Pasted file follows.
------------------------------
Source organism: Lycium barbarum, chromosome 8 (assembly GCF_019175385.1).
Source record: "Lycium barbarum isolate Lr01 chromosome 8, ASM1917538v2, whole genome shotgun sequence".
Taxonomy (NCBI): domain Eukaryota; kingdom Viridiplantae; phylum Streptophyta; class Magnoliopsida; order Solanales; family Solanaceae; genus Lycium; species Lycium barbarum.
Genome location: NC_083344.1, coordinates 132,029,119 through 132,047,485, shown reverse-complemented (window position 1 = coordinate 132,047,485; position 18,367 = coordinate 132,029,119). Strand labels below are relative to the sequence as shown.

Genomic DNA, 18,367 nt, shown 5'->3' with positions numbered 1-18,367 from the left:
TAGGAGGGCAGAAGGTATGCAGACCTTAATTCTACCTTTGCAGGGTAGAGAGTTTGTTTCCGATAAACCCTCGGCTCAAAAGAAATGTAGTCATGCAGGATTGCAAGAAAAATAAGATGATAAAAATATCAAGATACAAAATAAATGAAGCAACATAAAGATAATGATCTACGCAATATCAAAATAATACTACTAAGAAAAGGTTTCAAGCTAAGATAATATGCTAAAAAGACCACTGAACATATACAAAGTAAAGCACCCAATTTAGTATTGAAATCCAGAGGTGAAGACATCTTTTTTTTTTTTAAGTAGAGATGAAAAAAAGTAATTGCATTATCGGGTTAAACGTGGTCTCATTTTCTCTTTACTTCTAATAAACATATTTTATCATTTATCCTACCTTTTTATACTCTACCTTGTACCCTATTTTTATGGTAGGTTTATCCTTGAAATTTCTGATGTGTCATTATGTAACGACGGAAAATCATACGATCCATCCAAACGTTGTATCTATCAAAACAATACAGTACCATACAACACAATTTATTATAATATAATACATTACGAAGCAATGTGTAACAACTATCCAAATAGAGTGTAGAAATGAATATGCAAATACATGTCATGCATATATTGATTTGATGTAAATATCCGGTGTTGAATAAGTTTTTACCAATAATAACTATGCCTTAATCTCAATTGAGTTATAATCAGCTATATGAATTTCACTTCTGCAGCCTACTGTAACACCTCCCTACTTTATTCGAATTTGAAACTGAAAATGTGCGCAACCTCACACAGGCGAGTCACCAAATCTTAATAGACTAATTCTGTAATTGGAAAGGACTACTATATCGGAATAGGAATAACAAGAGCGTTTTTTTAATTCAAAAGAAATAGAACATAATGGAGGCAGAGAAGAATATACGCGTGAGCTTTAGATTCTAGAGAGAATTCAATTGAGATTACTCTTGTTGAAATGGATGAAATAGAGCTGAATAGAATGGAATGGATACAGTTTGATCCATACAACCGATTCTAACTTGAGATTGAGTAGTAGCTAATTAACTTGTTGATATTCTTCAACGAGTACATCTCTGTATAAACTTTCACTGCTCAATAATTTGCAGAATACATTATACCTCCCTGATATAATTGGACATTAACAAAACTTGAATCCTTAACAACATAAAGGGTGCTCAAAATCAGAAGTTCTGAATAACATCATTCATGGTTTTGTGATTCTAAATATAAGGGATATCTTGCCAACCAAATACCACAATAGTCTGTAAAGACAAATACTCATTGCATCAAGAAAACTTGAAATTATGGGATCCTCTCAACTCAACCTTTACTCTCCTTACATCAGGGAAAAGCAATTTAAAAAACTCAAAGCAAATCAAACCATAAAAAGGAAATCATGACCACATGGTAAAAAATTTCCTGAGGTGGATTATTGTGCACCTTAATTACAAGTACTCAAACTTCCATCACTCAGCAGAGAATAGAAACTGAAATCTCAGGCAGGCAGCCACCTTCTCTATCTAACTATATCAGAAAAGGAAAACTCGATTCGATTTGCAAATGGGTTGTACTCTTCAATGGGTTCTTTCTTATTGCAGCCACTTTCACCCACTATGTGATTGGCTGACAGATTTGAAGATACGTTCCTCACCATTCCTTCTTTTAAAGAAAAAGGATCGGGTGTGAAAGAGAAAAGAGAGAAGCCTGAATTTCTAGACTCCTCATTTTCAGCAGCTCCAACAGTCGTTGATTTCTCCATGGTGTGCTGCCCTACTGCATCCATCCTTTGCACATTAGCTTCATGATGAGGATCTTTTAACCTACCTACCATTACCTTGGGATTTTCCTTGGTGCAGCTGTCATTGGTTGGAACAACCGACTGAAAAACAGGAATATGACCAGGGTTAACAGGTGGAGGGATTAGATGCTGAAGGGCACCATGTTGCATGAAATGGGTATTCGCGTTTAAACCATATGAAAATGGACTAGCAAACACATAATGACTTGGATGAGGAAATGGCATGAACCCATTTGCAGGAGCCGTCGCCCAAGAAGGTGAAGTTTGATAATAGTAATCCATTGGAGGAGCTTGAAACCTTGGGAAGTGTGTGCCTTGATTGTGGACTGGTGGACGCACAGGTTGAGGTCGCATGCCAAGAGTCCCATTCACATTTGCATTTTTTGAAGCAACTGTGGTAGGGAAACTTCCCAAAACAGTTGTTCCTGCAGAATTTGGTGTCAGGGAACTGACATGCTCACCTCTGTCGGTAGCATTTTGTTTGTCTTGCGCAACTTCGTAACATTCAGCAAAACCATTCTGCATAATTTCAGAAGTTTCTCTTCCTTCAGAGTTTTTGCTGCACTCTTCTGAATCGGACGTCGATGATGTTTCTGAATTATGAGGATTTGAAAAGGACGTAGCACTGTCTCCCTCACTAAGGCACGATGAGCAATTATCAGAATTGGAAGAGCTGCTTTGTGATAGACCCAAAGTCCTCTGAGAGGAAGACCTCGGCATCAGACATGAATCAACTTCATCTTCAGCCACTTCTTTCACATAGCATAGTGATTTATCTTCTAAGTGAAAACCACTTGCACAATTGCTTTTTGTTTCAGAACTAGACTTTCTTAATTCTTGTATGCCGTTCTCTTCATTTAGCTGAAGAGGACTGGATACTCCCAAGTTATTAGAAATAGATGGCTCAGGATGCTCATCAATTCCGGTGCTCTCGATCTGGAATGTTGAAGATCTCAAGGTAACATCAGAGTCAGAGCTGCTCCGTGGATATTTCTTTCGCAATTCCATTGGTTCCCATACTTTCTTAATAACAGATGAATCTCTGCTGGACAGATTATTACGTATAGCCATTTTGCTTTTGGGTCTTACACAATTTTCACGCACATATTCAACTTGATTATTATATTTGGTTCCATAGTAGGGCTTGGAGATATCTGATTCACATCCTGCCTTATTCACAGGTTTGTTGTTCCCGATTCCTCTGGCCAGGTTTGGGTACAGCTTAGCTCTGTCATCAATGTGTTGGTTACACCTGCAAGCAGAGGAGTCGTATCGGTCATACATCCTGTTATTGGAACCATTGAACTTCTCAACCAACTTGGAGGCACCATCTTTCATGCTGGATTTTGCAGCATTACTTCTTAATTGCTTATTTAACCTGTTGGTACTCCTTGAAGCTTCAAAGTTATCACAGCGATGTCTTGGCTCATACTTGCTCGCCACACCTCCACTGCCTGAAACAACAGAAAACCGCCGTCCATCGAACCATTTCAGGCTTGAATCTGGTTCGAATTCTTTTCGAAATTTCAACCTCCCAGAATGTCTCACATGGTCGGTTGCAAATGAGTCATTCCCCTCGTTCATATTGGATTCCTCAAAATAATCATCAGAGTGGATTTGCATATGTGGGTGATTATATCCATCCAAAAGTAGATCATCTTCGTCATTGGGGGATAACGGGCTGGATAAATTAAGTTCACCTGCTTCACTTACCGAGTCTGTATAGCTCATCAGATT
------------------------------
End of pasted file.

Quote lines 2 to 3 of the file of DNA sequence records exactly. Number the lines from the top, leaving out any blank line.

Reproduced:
Source record: "Lycium barbarum isolate Lr01 chromosome 8, ASM1917538v2, whole genome shotgun sequence".
Taxonomy (NCBI): domain Eukaryota; kingdom Viridiplantae; phylum Streptophyta; class Magnoliopsida; order Solanales; family Solanaceae; genus Lycium; species Lycium barbarum.